Better, worse, or different?

Observers of the ongoing "standards in maths" debate may have been puzzled to compare two recent reports. One, The Teaching of Number in Three Inner-urban LEAs, is the Office for Standards in Education's look at numeracy in the London boroughs of Greenwich and Newham and the Merseyside district of Knowsley. The other is the latest from the Third International Maths and Science Study.

OFSTED's report, which follows on from a similar, hotly contested, report on literacy published last year, looks at maths lessons in 15 primary schools in each of the three boroughs. It compares performance using tests for Years 2 and 6 devised by researchers at Leeds University. The TIMSS study looks at 12 practical maths and science tasks in tests administered by the National Foundation for Educational Research (NFER) in 1995 to 450 pupils aged 13-14 in 50 schools.

OFSTED found a wide variation in teaching and outcomes in the three boroughs. This variation - unacceptable, according to Chris Woodhead, chief of the inspection service - could not, apparently, be accounted for by deprivation, as neighbouring schools differed widely. In one, only four per cent of Year 2 children could write a two-digit number expressed in words whereas in another 93 per cent did so correctly.

Dissenters might point out that even deprived areas contain pockets of affluence, but nobody seriously doubts that, as a recent report from King's College substantiates, the effectiveness and coherence of teaching varies widely within and between schools.

OFSTED is optimistic and says the Government's target of 75 per cent of 11-year-olds achieving level 4 or above on the national curriculum by 2002 is attainable. This is despite identified weaknesses in time management, differentiation, use of mental arithmetic, memorisation of routine number facts and the creativity of problem-solving (taught well in only nine of the 45 schools).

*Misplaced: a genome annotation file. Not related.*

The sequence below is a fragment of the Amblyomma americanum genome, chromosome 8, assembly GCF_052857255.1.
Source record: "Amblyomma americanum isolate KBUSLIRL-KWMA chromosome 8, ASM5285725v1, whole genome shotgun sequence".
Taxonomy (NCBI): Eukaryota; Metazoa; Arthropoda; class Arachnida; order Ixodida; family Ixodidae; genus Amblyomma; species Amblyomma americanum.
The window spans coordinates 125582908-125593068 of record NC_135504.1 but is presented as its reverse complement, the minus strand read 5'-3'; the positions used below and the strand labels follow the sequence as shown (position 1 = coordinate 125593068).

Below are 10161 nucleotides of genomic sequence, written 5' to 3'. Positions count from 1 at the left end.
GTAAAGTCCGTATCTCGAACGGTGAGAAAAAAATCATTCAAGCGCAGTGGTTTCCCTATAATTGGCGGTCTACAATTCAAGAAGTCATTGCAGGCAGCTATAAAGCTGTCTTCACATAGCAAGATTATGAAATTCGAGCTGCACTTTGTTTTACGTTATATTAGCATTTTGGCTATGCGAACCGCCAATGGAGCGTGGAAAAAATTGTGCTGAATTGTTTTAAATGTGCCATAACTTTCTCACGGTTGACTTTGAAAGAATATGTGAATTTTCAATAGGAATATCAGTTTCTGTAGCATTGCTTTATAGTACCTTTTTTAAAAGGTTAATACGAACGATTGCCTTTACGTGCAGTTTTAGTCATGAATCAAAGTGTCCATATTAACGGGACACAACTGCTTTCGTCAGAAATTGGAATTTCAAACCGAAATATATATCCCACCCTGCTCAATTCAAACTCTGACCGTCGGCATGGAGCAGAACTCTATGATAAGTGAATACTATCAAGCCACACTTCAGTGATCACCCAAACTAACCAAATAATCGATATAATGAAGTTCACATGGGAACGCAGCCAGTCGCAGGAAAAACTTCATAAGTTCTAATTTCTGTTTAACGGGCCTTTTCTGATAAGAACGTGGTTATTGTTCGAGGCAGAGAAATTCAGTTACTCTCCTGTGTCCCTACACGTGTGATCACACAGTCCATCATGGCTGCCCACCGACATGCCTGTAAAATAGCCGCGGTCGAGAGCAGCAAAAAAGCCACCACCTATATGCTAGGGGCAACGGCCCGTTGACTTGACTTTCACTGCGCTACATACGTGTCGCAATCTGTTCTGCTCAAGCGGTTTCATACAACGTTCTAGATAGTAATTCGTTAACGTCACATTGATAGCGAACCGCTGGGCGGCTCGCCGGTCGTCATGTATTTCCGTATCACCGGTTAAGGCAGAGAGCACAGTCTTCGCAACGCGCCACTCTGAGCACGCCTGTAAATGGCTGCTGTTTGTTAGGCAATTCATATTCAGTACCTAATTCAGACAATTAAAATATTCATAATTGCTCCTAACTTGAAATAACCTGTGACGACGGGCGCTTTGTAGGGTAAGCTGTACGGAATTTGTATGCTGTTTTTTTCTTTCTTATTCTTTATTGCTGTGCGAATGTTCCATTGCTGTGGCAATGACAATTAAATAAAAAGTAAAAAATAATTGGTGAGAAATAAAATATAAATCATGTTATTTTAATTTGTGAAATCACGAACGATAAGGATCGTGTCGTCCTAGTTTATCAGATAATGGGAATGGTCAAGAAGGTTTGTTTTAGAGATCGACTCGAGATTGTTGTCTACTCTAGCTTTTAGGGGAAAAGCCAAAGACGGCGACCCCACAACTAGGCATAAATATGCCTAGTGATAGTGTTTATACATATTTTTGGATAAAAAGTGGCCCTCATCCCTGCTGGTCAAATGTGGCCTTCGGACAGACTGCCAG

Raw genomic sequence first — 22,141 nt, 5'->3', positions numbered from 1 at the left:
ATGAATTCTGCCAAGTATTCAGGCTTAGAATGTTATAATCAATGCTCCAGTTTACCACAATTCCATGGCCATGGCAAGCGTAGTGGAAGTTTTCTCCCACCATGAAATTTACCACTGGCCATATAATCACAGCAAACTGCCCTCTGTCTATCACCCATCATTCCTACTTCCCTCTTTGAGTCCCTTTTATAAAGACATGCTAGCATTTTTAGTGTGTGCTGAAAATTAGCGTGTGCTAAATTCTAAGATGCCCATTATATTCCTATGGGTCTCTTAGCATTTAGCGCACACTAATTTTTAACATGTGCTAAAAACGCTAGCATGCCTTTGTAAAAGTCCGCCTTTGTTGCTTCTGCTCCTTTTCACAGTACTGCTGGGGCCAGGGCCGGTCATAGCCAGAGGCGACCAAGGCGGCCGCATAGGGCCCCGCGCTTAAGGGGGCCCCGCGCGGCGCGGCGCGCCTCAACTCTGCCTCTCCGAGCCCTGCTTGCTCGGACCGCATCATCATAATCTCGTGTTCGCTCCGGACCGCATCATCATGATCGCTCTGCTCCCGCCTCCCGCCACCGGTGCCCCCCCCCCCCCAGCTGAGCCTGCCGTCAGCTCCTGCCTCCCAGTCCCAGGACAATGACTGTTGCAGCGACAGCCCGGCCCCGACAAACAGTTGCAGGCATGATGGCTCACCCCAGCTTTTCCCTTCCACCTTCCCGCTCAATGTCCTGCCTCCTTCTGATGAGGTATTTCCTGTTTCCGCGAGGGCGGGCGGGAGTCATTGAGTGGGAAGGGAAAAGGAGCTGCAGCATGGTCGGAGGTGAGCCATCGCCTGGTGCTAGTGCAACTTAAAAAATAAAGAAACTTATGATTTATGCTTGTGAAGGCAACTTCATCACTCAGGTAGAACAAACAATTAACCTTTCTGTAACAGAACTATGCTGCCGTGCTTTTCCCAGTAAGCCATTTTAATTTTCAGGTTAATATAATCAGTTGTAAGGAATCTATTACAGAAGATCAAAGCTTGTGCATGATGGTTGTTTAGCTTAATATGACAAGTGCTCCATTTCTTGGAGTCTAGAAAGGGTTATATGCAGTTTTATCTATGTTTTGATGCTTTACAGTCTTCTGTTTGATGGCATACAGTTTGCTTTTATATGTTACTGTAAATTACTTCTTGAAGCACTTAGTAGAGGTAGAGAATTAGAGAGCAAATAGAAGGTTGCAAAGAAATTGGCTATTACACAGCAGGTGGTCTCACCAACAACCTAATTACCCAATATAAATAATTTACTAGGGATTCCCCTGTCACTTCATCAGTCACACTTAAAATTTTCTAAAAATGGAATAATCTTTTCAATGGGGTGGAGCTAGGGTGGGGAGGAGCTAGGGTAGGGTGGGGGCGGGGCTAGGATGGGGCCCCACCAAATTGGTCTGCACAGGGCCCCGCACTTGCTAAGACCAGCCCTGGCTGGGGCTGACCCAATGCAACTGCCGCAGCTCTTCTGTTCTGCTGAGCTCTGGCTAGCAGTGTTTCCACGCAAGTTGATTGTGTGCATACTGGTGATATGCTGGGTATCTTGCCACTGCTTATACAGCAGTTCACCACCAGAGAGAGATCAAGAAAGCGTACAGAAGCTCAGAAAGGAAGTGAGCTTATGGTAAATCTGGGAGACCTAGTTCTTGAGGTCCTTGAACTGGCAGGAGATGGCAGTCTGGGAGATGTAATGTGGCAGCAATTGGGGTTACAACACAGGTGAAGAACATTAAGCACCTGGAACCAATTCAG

Many teachers also complained they had not been taught how to run primary maths lessons. Perhaps this explains why there was much "low-level filling in of worksheets", why only one in four schools set mental tests and one in three had no written maths policy. On the other hand, some of the best work involved Year 6 pupils using now-unfashionable calculators to estimate and record square roots and squares, and Year 2 pupils being introduced to the language and notation of fractions through work on rotating shapes.

Mr Woodhead, in later interviews, scuppered the positive tone of the OFSTED report by remarking that if it looked as if English children were on course for targets, perhaps the targets were too soft, as English children did less well in international comparisons. But is this true?

The TIMSS report is the necessary complement to the one published last year. That international comparison of 19 countries seemed to show England slipping, and performing less well in written computations and knowledge retrieval. This new report shows England at or above the mean in practical tasks in both skills areas - performing mathematical procedures (such as making a scale drawing) and problem-solvingmathematical reasoning.

In part, no doubt, this comparison reflects the different biases of national curricula worldwide. In part it reflects English teaching styles. Pupils in England may be less familiar than those in Pacific Rim countries with routine written computations - they may be more adept at using their knowledge in the context of solving an investigation or working to a practical application.

Tasks included the geometry involved in packaging sets of equal-sized balls in different boxes and an exercise in fitting a bed and coffee table in a room. Number tasks included making number patterns with a calculator and using a rule to change the number pattern obtained when throwing a pair of dice.

So what is going on? Are we doing better or worse than other countries? Are we doing better or worse than we used to? Perhaps the report from the new numeracy task force on the teaching of number, due in November, will make it all clear. Above all, perhaps it will suggest a means of bridging that gap between high and low achievers identified by OFSTED, which national average scores will not display.

The Teaching of Number in Three Inner-urban LEAs is available from OFSTED, Alexandra House, 33 Kingsway, London WC2B 6SE. Tel: 0171 421 6800 Performance Assessment, TIMSS International Study Center, School of Education, Boston College, MA 02167, US

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